Someone asked if vCenter Server would support other hypervisors like Microsoft is doing with Systems Center supporting ESX. Maritz’s answer was no; VMware is committed to focusing on only its own product because this is what VMware’s customers want.
In light of yesterday’s news, that last sentence is especially important. With XVP Manager, is VMware recognizing that its own product isn’t necessarily what customers always want?
Now, you may look at Microsoft’s relatively stagnant growth in the market and dispute that claim. In our “Virtualization Decisions 2010 Purchasing Intentions Survey,” the percentage of respondents identifying Hyper-V as their primary platform rose from 12% in 2009 to just 13%. But a deeper look at the results showed that more VMware users are letting Hyper-V seep into their organizations.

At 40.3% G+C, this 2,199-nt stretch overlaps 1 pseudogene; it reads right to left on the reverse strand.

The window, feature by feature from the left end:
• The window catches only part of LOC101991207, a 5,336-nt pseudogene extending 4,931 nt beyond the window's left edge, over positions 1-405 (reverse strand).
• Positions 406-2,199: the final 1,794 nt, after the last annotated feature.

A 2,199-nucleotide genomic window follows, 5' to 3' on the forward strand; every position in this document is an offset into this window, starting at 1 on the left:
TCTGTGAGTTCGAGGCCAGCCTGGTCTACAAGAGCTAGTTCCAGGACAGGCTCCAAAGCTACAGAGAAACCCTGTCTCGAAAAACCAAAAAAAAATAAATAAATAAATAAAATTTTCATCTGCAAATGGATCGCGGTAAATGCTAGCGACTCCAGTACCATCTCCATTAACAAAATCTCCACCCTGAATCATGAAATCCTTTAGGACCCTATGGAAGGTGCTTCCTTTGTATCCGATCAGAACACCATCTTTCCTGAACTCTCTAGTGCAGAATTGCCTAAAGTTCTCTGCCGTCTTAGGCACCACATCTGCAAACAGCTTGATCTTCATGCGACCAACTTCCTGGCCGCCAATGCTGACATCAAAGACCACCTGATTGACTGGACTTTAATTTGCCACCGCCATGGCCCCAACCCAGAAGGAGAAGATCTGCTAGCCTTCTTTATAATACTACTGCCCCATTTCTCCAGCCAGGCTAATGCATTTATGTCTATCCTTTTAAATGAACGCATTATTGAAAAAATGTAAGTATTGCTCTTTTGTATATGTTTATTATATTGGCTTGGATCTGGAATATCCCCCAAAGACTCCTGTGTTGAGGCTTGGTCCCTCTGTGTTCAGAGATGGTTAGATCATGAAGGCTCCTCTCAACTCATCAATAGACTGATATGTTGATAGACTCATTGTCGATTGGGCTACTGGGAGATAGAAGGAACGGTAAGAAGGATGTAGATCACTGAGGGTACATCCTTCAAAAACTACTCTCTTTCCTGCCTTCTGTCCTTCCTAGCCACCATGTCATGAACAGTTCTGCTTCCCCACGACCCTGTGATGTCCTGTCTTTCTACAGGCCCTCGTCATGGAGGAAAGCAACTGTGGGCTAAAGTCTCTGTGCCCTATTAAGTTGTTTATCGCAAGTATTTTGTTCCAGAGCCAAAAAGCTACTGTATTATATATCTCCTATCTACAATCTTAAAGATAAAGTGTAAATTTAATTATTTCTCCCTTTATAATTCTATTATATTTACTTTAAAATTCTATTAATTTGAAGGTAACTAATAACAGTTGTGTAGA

That’s a problem for VMware, and it’s the real reason the company changed its tune. If vCenter can’t manage Hyper-V, organizations that dabble in Microsoft’s hypervisor could move on to third-party tools, or worse, to Microsoft’s System Center Virtual Machine Manager.
XVP Manager isn’t about VMware feeling threatened in the hypervisor market. It’s about VMware feeling threatened in the management market.
And of course, cloud computing played into the decision as well. (Sorry, if you had Feb. 25 in the “When will Colin write a post that doesn’t mention cloud computing” pool, you’re out of luck.) As Siebert wrote on Twitter yesterday, XVP “fits their cloud vision & puts them on an even playing field with System Center that can manage VMware VMs.”